To reduce energy consumption and save on your energy bills, it’s important to understand what you’re paying for. Homeowners and some renters pay utility bills. But who are utility companies, and what services do they provide?
A utility is an organization that supplies the community with electricity, natural gas, or water and sewage services.
While not all utilities are the same in terms of how their services are offered, the electricity, natural gas, water, and sewage services they provide come from the same source. For instance, there is no need to select a utility based on who delivers the “best” water, since all water comes from the same source and undergoes the same treatment.
The electricity that flows into your home is typically generated at a power plant (also known as a generating station).
Depending on where you live, renewable energy sources such as wind, solar, and water, fossil fuels such as natural gas and coal, as well as biomass, geothermal, and nuclear, or a combination of these resources, can be used to “make,” or generate, the electricity we all depend on. Alberta relies primarily on natural gas, while B.C. relies on water for electricity generation. There are many steps that occur between the power plant and your home. Canada is committed to transitioning to a net-zero electricity grid, meaning it will focus on generating non-emitting electricity from renewable sources (such as water, wind, and solar), as well as nuclear and hydrogen.Learn more about Canada’s Clean Electricity Regulations.
Here’s what’s most important for you to know: in your neighbourhood, electricity travels through power lines (also called distribution lines). The electrical current passes through a transformer and is reduced in voltage to ensure your safety before entering your home. Here, it will pass through a meter to measure how much electricity your household is using. Inside your home, the electricity travels to a service panel, typically found in your basement or garage, before it is directed through small wires inside the walls to electrical outlets and switches. We depend on electricity for a wide range of daily activities. From using your washing machine and dryer, to lighting your home or turning on your television, your home relies on electricity to power many appliances.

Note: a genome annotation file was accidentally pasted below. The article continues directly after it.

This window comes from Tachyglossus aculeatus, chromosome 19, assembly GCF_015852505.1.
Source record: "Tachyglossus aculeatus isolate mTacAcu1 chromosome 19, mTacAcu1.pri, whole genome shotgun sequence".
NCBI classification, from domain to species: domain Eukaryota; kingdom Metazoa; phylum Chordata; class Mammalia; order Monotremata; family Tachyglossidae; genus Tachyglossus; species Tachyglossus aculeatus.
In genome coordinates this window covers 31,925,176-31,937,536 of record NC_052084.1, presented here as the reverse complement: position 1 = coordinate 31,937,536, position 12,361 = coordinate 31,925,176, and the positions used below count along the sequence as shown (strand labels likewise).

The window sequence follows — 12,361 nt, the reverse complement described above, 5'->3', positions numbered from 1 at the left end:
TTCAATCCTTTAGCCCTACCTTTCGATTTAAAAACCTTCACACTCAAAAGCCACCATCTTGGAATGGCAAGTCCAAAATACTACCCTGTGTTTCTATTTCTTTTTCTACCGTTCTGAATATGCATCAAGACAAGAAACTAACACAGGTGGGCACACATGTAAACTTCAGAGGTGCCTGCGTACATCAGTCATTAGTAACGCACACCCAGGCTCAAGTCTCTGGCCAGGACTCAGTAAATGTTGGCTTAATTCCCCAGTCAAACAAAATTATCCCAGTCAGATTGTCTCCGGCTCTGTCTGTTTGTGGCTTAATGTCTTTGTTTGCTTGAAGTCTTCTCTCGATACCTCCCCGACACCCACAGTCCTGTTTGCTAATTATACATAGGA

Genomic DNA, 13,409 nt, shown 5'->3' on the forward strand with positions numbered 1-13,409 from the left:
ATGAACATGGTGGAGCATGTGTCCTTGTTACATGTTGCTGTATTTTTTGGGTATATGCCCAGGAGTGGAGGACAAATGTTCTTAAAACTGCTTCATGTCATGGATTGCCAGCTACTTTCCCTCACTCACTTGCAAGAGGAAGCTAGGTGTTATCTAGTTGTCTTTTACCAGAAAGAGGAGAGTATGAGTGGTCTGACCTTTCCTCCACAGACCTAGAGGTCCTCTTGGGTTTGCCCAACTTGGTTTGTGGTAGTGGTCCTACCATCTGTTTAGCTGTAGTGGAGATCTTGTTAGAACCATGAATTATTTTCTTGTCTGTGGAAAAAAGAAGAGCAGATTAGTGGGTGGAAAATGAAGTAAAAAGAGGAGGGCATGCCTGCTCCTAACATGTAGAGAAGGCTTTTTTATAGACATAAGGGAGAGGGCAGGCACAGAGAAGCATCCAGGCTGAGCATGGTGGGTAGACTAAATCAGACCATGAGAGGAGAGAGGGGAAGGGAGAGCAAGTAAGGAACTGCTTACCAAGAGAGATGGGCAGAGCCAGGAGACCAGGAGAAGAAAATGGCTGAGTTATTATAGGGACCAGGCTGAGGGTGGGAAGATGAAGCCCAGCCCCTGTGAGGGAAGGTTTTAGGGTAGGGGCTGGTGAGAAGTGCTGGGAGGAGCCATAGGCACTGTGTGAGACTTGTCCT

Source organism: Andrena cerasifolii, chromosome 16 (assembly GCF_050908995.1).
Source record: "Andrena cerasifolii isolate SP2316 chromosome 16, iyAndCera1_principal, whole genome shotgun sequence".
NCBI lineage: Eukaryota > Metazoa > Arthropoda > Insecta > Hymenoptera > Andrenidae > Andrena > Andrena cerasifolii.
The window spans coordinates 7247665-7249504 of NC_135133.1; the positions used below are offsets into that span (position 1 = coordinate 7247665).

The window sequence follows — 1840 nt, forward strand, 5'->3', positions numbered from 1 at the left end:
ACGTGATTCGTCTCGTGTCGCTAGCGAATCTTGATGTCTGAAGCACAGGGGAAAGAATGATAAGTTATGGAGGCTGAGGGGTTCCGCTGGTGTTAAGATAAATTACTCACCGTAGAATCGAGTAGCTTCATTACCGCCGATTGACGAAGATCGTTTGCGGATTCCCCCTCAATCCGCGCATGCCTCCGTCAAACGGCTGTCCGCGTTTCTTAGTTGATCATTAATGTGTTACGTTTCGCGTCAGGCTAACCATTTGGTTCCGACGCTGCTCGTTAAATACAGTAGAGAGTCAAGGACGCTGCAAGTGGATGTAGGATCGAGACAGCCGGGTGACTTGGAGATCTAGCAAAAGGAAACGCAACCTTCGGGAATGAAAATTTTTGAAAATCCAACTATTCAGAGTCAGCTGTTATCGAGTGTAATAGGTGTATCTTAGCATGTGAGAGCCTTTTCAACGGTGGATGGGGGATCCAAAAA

Natural gas is a source of energy found below the earth’s surface. Once extracted, the gas is processed and refined, then sent through a pipeline to a distribution facility. From the distribution facility, the gas is ready for your home, and flows through a number of different pipelines.
Here’s what’s most important for you to know: once the gas has reached your neighbourhood, it will flow through a smaller pipeline to get to your home. This is called a service line. At the end of the service line is a meter, which measures how much natural gas your home is using. The meter also reduces the pressure of the gas, so it enters your home safely. Beyond the meter, the gas flows through the pipes inside your home, to your gas appliances. Depending on your home and where you live, these appliances often include gas furnaces and hot water tanks, but may also include air conditioners, stoves and ovens, indoor fireplaces, and dryers. When the gas is extracted, it is odorless. However, to help identify leaks, an additive with an unpleasant smell is added to the gas. If you notice a smell of rotting eggs coming from a gas appliance inside your home, it is important to contact your utility.
To reduce greenhouse gas emissions, Canada is investing in “clean fuels,” which include renewable natural gas.Learn more about how Canada is investing in clean fuels.
The majority of water consumed by Canadians comes from rivers, lakes, or reservoirs.